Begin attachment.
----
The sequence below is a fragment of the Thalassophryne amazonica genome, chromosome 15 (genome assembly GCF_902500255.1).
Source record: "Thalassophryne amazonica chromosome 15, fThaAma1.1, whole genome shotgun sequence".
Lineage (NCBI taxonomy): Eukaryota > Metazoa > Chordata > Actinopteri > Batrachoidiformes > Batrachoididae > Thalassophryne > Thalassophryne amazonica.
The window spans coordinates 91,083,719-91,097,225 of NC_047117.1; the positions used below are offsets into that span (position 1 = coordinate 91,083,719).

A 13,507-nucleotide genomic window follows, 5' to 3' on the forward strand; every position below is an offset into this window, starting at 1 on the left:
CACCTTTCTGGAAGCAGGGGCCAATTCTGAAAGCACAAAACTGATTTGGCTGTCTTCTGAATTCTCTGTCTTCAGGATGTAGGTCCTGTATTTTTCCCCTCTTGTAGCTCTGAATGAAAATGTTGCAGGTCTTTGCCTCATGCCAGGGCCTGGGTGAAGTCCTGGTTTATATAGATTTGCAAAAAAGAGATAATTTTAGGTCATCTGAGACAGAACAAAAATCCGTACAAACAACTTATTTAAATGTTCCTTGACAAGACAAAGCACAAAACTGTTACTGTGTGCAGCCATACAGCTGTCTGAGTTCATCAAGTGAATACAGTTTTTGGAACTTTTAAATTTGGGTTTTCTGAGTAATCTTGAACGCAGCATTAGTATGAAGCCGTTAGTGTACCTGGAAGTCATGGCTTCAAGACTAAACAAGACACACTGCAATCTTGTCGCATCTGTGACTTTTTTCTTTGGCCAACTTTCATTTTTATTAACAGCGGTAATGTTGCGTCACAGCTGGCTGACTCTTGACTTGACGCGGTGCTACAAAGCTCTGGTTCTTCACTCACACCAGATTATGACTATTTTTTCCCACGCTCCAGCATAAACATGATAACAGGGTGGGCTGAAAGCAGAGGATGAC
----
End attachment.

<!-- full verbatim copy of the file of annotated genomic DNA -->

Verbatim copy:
The sequence below is a fragment of the Thalassophryne amazonica genome, chromosome 15 (genome assembly GCF_902500255.1).
Source record: "Thalassophryne amazonica chromosome 15, fThaAma1.1, whole genome shotgun sequence".
Lineage (NCBI taxonomy): Eukaryota > Metazoa > Chordata > Actinopteri > Batrachoidiformes > Batrachoididae > Thalassophryne > Thalassophryne amazonica.
The window spans coordinates 91,083,719-91,097,225 of NC_047117.1; the positions used below are offsets into that span (position 1 = coordinate 91,083,719).

A 13,507-nucleotide genomic window follows, 5' to 3' on the forward strand; every position below is an offset into this window, starting at 1 on the left:
CACCTTTCTGGAAGCAGGGGCCAATTCTGAAAGCACAAAACTGATTTGGCTGTCTTCTGAATTCTCTGTCTTCAGGATGTAGGTCCTGTATTTTTCCCCTCTTGTAGCTCTGAATGAAAATGTTGCAGGTCTTTGCCTCATGCCAGGGCCTGGGTGAAGTCCTGGTTTATATAGATTTGCAAAAAAGAGATAATTTTAGGTCATCTGAGACAGAACAAAAATCCGTACAAACAACTTATTTAAATGTTCCTTGACAAGACAAAGCACAAAACTGTTACTGTGTGCAGCCATACAGCTGTCTGAGTTCATCAAGTGAATACAGTTTTTGGAACTTTTAAATTTGGGTTTTCTGAGTAATCTTGAACGCAGCATTAGTATGAAGCCGTTAGTGTACCTGGAAGTCATGGCTTCAAGACTAAACAAGACACACTGCAATCTTGTCGCATCTGTGACTTTTTTCTTTGGCCAACTTTCATTTTTATTAACAGCGGTAATGTTGCGTCACAGCTGGCTGACTCTTGACTTGACGCGGTGCTACAAAGCTCTGGTTCTTCACTCACACCAGATTATGACTATTTTTTCCCACGCTCCAGCATAAACATGATAACAGGGTGGGCTGAAAGCAGAGGATGAC